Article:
“This game’s in the refrigerator! The door’s closed, the lights are out, the eggs are cooling, the butter’s getting hard, and the Jell-O is jiggling …” That was legendary Lakers’ radio announcer Chick Hearn’s signature way of calling a game early, telling fans the home team won … you can head for the exits before the final buzzer. Chick wrote the book with popular sports phrases like “slam dunk,” “airball,” “charity stripe,” and a “bunny hop in the pea patch” for a traveling violation.
Chick’s our inspiration today: March 2009 I wrote “6 reasons we’re calling a bottom and a new bull.” We scored a bullseye. It was a great run. Net gains over 50% in 2009. Now it’s time for a new call: “Game over, head for the exits.” Bears trashing bulls.
No, no, “it’s a buying opportunity,” says another legend, hedge fund manager, Barton Biggs. Buying opportunity? For who? Remember, Biggs isn’t advising Joe Lunchbox about what to do with his little 401(k). Biggs’ customers are mega-millionaires in his $1.5 billion Traxis Partners Fund. Main Street investors like Joe are prey in his casino. Read on, you decide: As you stare from high up in the nose-bleed bleachers watching the game, staring at a Dow that not long ago was above 11,000 and heading for 12,000. Now the Dow’s sitting on the bench, ready for the showers, weak after a couple airballs around 10,000. No more timeouts. “This game’s in the refrigerator.”
How bad is your bookie’s point spread in this game? A blowout? Will the Dow drop below 9,000 again? Now that it’s broken technical supports, will it drop below 6470, where the last bull rally started in early 2009? Can you handle the nerve-racking volatility generated by Wall Street’s high-frequency traders playing the game at warp-speed with algorithms making thousands of micro-bets in milliseconds, betting billions daily? So who should you listen to? Barton and I arrived at Morgan Stanley about the same time. He stayed decades longer, became one of the world’s leading strategists, advising the kind of high-rollers who also bet at private tables in a Vegas casino.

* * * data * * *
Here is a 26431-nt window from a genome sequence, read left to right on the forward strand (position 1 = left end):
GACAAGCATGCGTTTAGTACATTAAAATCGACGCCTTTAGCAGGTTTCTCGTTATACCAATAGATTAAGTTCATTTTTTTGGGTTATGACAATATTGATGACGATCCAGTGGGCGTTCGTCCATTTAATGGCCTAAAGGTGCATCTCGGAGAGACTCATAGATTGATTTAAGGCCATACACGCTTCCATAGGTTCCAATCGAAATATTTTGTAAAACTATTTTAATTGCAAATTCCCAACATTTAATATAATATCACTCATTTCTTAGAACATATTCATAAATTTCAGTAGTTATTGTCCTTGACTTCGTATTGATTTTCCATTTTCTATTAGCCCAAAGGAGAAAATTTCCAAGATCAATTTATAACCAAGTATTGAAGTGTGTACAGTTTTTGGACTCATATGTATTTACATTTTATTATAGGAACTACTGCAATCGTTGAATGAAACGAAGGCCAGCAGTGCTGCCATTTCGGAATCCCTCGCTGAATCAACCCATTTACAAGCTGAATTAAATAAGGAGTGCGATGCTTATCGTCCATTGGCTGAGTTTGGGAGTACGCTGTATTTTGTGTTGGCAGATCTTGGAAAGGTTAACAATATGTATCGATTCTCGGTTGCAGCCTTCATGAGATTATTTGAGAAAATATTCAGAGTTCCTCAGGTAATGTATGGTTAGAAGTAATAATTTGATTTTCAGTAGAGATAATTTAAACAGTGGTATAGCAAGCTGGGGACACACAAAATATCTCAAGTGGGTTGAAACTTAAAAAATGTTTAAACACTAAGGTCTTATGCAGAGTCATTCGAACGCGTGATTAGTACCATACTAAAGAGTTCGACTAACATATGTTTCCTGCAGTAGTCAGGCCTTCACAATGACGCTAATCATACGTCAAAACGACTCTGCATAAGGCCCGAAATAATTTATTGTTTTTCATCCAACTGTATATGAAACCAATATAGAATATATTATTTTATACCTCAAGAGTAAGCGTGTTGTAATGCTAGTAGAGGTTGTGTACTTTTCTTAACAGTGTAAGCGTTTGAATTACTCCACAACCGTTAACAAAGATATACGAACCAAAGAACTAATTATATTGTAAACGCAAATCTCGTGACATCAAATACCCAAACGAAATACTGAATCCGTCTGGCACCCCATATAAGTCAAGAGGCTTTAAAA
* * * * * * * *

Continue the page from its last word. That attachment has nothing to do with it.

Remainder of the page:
You remember Biggs: In his book Wealth, War & Wisdom he advises his high rollers to prepare for a “breakdown of the civilized infrastructure.” Buy a farm: “Your safe haven must be self-sufficient and capable of growing some kind of food … It should be well-stocked with seed, fertilizer, canned food, wine, medicine, clothes, etc. Think Swiss Family Robinson.” Biggs is not advising small investors on what to do with their 401(k)s. If you’re gambling at “Wall Street’s Casino” folks, the odds-makers are betting against Biggs. It’s “game over.”
Wake up! Main Street lost 20% of your retirement last decade …
Only a fool would trust Wall Street another 10 years!
Yes, if you’re channeling Chick, here’s your “mixed metaphor” cue card: “This game’s in the refrigerator … Wall Street won (proof, Goldman’s $100 million profits trading days and Blankfein’s $68 million bonus) … Main Street’s headed for another losing streak … Congress’ lights are out … the refrigerator door’s closing on financial reforms … the lobbyists are laying some rotten eggs, poisoning capitalism … the Tea Party-of-No-No ideologies are hardening … the bull’s Jell-O is jiggling to a flatline … and this market’s going into hibernation, with the bears … run, don’t walk, to the exits, folks.”
But will Main Street exit? Will we ever learn? No. The “Wall Street Casino” makes mega-billions for insiders like Blankfein and the Goldman Conspiracy. Yet “The Casino” is still below the 2000 record of 11,722. So after accounting for inflation, Wall Street lost over 20% of Main Street’s 401(k) retirement money between 2000 and 2010. Yes, Wall Street’s a big loser the past decade. Their advice is self-serving. Period. Given their miserable track record, only a fool would bet with Wall Street. Betting odds are Wall Street will lose another 20% in the next decade from 2010-2020. Yes, today’s market is a “buying opportunity,” but only for “Wall Street Casino” insiders like Biggs, Blankfein and even low level staffers inside “The Casino.” But not for our 95 million Main Street investors, there’s more pain ahead, this market’s dropping.
Correction? New crash imminent, worse than 2008 … Great Depression II? (More)